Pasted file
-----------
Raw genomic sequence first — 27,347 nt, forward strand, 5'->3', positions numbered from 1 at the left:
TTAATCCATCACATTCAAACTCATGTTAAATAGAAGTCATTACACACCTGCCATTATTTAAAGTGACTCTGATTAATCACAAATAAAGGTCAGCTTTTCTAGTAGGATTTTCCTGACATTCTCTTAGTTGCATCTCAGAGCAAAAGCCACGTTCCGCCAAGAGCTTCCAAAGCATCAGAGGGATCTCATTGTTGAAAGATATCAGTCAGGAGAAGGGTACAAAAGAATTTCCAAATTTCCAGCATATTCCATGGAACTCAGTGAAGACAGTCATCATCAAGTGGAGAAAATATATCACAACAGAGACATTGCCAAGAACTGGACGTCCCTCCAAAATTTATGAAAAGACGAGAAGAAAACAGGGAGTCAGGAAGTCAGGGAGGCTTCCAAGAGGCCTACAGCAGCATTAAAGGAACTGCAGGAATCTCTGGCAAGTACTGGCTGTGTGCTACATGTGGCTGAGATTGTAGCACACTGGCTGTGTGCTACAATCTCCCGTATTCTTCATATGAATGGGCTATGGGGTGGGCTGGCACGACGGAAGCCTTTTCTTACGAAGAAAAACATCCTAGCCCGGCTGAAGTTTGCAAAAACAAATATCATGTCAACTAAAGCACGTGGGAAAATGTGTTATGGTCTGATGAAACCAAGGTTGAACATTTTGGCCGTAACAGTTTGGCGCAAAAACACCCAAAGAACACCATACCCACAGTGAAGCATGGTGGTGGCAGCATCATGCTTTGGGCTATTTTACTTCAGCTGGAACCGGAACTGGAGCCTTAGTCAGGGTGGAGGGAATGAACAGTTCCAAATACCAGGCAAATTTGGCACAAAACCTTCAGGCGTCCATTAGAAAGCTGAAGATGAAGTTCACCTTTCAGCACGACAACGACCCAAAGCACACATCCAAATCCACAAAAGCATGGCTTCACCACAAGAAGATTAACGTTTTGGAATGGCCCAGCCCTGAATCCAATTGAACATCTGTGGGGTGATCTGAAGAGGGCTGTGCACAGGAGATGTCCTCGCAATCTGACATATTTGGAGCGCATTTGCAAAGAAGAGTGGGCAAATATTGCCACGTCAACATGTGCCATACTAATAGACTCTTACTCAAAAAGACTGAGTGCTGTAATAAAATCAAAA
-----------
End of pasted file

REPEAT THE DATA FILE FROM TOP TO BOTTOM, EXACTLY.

Raw genomic sequence first — 27,347 nt, forward strand, 5'->3', positions numbered from 1 at the left:
TTAATCCATCACATTCAAACTCATGTTAAATAGAAGTCATTACACACCTGCCATTATTTAAAGTGACTCTGATTAATCACAAATAAAGGTCAGCTTTTCTAGTAGGATTTTCCTGACATTCTCTTAGTTGCATCTCAGAGCAAAAGCCACGTTCCGCCAAGAGCTTCCAAAGCATCAGAGGGATCTCATTGTTGAAAGATATCAGTCAGGAGAAGGGTACAAAAGAATTTCCAAATTTCCAGCATATTCCATGGAACTCAGTGAAGACAGTCATCATCAAGTGGAGAAAATATATCACAACAGAGACATTGCCAAGAACTGGACGTCCCTCCAAAATTTATGAAAAGACGAGAAGAAAACAGGGAGTCAGGAAGTCAGGGAGGCTTCCAAGAGGCCTACAGCAGCATTAAAGGAACTGCAGGAATCTCTGGCAAGTACTGGCTGTGTGCTACATGTGGCTGAGATTGTAGCACACTGGCTGTGTGCTACAATCTCCCGTATTCTTCATATGAATGGGCTATGGGGTGGGCTGGCACGACGGAAGCCTTTTCTTACGAAGAAAAACATCCTAGCCCGGCTGAAGTTTGCAAAAACAAATATCATGTCAACTAAAGCACGTGGGAAAATGTGTTATGGTCTGATGAAACCAAGGTTGAACATTTTGGCCGTAACAGTTTGGCGCAAAAACACCCAAAGAACACCATACCCACAGTGAAGCATGGTGGTGGCAGCATCATGCTTTGGGCTATTTTACTTCAGCTGGAACCGGAACTGGAGCCTTAGTCAGGGTGGAGGGAATGAACAGTTCCAAATACCAGGCAAATTTGGCACAAAACCTTCAGGCGTCCATTAGAAAGCTGAAGATGAAGTTCACCTTTCAGCACGACAACGACCCAAAGCACACATCCAAATCCACAAAAGCATGGCTTCACCACAAGAAGATTAACGTTTTGGAATGGCCCAGCCCTGAATCCAATTGAACATCTGTGGGGTGATCTGAAGAGGGCTGTGCACAGGAGATGTCCTCGCAATCTGACATATTTGGAGCGCATTTGCAAAGAAGAGTGGGCAAATATTGCCACGTCAACATGTGCCATACTAATAGACTCTTACTCAAAAAGACTGAGTGCTGTAATAAAATCAAAA